Cross-training keeps Andrea Yorita prepared for the demanding variety in BalletX’s repertoire.
Choreographic chameleon: At BalletX, Andrea Yorita performs a wide range of contemporary ballet by dancemakers like Matthew Neenan, Annabelle Lopez Ochoa and Trey McIntyre. “It’s very hard on our feet,” she says. “Even within a show, we’ll go from socks to bare feet to flat shoes to pointe shoes.”
A solid foundation: To keep their pointework crisp, the dancers typically take class on pointe five days a week. Yorita also does Thera-Band work for her ankles each morning, plus doming exercises. “I try to keep all of those little muscles on the bottom of my feet strong, so I can be grounded when I’m dancing in socks.”
Snack time: “I like to bring nuts to work, like almonds, because they’re quick and easy,” she says. Yorita also drinks a lot of coconut water or has a banana—the potassium keeps muscle cramps at bay.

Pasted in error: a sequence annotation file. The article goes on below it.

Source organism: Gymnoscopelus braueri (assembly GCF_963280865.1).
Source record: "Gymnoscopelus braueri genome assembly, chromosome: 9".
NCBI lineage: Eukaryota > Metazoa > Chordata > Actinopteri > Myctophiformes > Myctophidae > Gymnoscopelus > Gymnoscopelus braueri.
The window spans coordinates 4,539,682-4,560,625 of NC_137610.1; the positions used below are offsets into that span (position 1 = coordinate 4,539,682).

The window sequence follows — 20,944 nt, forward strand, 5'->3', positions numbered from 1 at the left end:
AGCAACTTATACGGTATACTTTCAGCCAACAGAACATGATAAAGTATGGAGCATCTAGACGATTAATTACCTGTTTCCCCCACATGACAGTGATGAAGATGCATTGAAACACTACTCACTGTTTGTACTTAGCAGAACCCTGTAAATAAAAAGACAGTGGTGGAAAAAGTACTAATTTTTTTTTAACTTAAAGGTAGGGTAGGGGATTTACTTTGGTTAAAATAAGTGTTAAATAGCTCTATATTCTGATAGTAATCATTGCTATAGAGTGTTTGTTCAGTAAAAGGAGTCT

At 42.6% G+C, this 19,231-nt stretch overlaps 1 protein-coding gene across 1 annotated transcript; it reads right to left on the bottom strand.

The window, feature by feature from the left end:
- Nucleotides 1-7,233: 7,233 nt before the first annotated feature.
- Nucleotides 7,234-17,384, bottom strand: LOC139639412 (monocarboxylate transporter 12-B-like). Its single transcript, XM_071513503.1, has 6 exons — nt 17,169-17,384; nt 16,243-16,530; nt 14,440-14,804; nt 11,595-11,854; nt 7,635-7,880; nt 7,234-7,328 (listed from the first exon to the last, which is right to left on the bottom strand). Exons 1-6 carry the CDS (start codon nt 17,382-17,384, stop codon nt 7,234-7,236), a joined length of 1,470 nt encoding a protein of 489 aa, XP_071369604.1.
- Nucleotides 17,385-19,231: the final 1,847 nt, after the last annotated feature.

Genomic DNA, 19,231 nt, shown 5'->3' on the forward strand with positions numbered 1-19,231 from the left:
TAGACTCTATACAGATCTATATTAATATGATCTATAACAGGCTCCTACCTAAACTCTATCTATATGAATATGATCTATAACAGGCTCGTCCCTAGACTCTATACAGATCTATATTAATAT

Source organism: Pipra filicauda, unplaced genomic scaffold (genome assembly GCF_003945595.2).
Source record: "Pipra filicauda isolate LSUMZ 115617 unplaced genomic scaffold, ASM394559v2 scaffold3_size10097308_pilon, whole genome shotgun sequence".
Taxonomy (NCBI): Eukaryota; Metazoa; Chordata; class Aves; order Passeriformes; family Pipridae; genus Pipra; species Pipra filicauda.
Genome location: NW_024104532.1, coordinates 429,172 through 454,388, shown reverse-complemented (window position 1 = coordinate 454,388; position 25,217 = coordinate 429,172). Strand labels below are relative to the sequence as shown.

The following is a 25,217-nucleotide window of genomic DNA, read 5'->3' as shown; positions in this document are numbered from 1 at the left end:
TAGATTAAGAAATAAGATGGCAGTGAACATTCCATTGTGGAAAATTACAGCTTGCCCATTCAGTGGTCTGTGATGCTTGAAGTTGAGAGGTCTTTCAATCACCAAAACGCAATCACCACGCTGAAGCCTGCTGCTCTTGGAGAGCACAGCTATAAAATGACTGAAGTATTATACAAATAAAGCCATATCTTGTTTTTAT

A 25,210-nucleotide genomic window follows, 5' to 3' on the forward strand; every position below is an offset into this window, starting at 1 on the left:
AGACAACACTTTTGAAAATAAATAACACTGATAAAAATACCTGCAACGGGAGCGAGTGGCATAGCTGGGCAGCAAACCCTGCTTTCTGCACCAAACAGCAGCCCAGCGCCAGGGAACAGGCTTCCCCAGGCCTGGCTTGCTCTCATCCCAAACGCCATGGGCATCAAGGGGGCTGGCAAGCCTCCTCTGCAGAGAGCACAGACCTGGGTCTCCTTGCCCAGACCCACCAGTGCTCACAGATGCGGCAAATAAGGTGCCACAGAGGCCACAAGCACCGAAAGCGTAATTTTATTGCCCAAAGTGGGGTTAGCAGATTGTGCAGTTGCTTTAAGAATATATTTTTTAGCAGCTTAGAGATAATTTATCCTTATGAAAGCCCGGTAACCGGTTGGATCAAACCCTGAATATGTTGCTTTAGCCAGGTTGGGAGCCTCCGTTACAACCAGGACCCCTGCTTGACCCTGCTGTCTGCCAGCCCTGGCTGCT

Hitting the gym: Every other day, she spends an hour at the gym. “As a female dancer, I use my lower half more than my upper half,” so workouts aim to even out her whole body. After a warm-up on the elliptical, she does arm exercises with lightweight dumbbells, pull-ups, a kettle-bell twist for her obliques, reps on various arm machines and ab work on a mat, before foam-rolling her IT band. The routine may sound exhausting, but Yorita carefully gauges her energy and adjusts her workout if she’s feeling fatigued.
Having his back: “I’m a small dancer, so I usually end up getting lifted. I want to strengthen my arms so if I’m in a weird position, I can help my partner.” That means paying special attention to her lats, triceps and deltoids at the gym. Her cross-training has another benefit: Building support in her upper back has helped alleviate low-back pain.
Chilling out: Whenever she’s doing heavy pointework, Yorita winds down by rolling out the bottoms of her feet with a small ball and soaking her ankles in a 20-minute ice bath. “That’s really helped me keep inflammation down and my ankles feeling good.”